“People come to treatment with so many myths about nutrition,” Geraud said. “They think fats are bad for them. They think a certain additive is absolutely going to harm their bodies. They’ve read perhaps the literature on restricting energy in terms of prolonging life. But they don’t know the full science of things, so they’re operating on either too little information or information that isn’t put through scientific rigor.”
For most people, of course, health-improvement efforts don’t develop into unhealthy obsession. Most people who adopt rigid food rules can laugh it off when they break them.
People at risk of developing orthorexia tend to share certain traits, Geraud said. They have a hard time making transitions. They like to know what to count on and have a hard time recovering from surprises. They’re more cautious than spontaneous. They tend to be “rule-bound” and make decisions based on other people’s opinions.
While others who set strict rules they can’t follow might feel disappointed, Geraud said, it’s “not at the cellular level that someone with these temperament or character traits would feel.”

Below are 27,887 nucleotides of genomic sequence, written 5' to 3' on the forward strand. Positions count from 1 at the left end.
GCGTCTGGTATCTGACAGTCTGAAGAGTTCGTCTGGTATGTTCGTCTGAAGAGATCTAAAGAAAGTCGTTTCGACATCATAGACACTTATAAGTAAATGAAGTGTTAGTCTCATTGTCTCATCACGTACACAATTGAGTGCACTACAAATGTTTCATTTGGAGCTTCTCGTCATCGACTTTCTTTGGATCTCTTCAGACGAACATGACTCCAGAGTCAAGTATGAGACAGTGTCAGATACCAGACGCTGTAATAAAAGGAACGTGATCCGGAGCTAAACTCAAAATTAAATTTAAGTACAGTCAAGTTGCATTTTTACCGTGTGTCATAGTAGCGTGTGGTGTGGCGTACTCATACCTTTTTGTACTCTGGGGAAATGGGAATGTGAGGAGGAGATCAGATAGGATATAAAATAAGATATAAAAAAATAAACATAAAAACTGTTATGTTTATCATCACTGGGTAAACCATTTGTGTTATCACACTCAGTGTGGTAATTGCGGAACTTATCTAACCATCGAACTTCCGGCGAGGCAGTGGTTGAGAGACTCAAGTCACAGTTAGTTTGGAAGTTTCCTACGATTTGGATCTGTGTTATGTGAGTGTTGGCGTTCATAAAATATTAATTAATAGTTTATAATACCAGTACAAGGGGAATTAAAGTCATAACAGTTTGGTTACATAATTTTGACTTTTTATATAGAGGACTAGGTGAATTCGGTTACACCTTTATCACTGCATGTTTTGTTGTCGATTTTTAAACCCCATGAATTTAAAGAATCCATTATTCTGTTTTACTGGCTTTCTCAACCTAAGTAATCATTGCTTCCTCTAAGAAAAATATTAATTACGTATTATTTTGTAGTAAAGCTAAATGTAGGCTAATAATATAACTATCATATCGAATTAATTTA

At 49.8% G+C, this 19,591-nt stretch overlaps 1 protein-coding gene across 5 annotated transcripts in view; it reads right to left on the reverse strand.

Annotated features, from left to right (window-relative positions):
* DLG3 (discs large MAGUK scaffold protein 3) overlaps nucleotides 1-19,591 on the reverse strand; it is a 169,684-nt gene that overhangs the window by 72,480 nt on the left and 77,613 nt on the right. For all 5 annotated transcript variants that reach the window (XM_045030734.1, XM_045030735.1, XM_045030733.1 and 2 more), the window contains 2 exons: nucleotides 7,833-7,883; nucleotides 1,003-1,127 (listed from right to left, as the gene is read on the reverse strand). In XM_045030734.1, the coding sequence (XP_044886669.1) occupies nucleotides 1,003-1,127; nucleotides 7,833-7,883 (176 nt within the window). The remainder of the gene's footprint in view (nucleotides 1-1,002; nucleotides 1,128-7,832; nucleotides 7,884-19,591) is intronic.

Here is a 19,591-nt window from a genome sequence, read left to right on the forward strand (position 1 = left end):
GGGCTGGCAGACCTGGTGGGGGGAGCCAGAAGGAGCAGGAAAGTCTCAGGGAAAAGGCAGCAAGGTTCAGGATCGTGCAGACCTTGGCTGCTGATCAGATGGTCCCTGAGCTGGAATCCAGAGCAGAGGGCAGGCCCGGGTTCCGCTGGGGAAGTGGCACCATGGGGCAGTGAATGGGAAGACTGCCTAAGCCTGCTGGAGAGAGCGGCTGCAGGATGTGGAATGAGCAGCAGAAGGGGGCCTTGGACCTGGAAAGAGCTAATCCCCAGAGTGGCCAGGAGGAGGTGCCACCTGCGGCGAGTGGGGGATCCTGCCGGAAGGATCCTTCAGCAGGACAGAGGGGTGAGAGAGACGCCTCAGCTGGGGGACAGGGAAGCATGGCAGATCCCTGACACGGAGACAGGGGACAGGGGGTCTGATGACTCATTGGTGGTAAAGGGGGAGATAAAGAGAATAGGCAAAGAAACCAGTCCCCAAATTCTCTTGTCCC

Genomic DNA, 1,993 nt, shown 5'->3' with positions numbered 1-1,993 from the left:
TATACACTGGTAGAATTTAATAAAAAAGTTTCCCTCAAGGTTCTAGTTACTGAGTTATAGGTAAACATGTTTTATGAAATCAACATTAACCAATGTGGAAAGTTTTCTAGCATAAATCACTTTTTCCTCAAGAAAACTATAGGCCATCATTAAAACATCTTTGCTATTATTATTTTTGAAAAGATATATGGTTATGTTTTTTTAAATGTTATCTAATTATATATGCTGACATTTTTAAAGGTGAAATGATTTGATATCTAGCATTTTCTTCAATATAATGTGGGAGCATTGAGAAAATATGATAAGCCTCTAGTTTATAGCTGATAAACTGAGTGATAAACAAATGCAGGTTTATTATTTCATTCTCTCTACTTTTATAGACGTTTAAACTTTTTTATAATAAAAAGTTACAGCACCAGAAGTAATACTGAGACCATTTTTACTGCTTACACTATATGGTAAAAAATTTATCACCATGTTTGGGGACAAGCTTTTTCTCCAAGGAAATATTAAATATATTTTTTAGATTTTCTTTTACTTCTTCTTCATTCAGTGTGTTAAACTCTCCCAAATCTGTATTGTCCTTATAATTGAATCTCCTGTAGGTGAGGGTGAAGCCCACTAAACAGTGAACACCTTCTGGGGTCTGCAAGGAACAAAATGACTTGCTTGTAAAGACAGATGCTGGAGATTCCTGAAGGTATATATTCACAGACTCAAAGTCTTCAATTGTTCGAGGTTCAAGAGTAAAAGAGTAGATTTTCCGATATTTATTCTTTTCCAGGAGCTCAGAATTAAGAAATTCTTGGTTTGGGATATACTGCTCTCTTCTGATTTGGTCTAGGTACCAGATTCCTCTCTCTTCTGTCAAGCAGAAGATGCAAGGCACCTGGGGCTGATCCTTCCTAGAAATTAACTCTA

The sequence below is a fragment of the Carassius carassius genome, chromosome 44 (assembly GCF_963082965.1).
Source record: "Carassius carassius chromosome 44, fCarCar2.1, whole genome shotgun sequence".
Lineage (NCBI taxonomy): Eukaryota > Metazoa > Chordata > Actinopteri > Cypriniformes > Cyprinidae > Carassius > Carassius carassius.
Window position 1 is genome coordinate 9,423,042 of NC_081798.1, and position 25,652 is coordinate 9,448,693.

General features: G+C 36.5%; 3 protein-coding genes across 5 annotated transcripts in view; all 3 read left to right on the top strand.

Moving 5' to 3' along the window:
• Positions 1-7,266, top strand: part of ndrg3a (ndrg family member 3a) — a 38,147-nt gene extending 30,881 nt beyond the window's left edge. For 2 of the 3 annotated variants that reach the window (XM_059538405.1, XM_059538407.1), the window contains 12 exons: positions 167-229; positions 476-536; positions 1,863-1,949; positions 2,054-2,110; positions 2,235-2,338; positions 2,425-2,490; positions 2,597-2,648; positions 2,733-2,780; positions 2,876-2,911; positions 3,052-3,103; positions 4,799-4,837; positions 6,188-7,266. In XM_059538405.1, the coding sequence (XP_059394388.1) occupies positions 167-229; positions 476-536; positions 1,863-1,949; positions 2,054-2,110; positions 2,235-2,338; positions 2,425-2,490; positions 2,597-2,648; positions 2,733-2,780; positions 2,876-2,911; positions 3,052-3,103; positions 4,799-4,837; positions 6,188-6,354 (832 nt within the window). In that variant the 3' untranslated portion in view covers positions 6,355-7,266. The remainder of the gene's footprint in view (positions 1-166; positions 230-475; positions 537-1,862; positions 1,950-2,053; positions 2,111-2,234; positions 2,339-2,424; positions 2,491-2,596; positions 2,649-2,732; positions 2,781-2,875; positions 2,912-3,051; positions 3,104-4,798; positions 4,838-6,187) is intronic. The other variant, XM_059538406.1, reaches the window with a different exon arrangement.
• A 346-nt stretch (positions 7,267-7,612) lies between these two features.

Orthorexics’ sense of self-worth and identity comes to depend on their adherence to the rules, she said. When they fall off the wagon, they get right back on, then hold themselves to even more severe restrictions “to atone for the so-called sin.”
By the time they seek treatment, they’ve usually developed a diagnosable eating disorder, such as anorexia, Geraud said, suffering drastic weight loss or other health problems as a result of poor nutrition. They’re spending big chunks of time worrying about their next meal.
“They’re suffering. They’re lonely,” she said. “Friends don’t want to be around them because they’re judgmental about or don’t want to participate in a basic social function that we call eating. They really want help, but they also can’t imagine parting from their rules.”
Anna said that after a year in treatment, her recovering body, “working overtime,” is experiencing a speeded-up metabolism that requires her to eat 3,500 calories a day. She lifts weights for her sport, so she needs to eat a lot of protein. After medical testing, she’s been diagnosed with celiac disease. All of that complicates things.
But these days she’ll happily eat a gluten-free cupcake.
And, she said, “I have not had a kale smoothie in a really long time.”
Along with nutrition education, treatment involves therapy to work on patients’ “psychological flexibility” – a sign of mental health, Geraud said.
At the Emily Program, Crotty said, patients practice eating without focusing on their notions of perfection: “There’s no perfect way to eat.”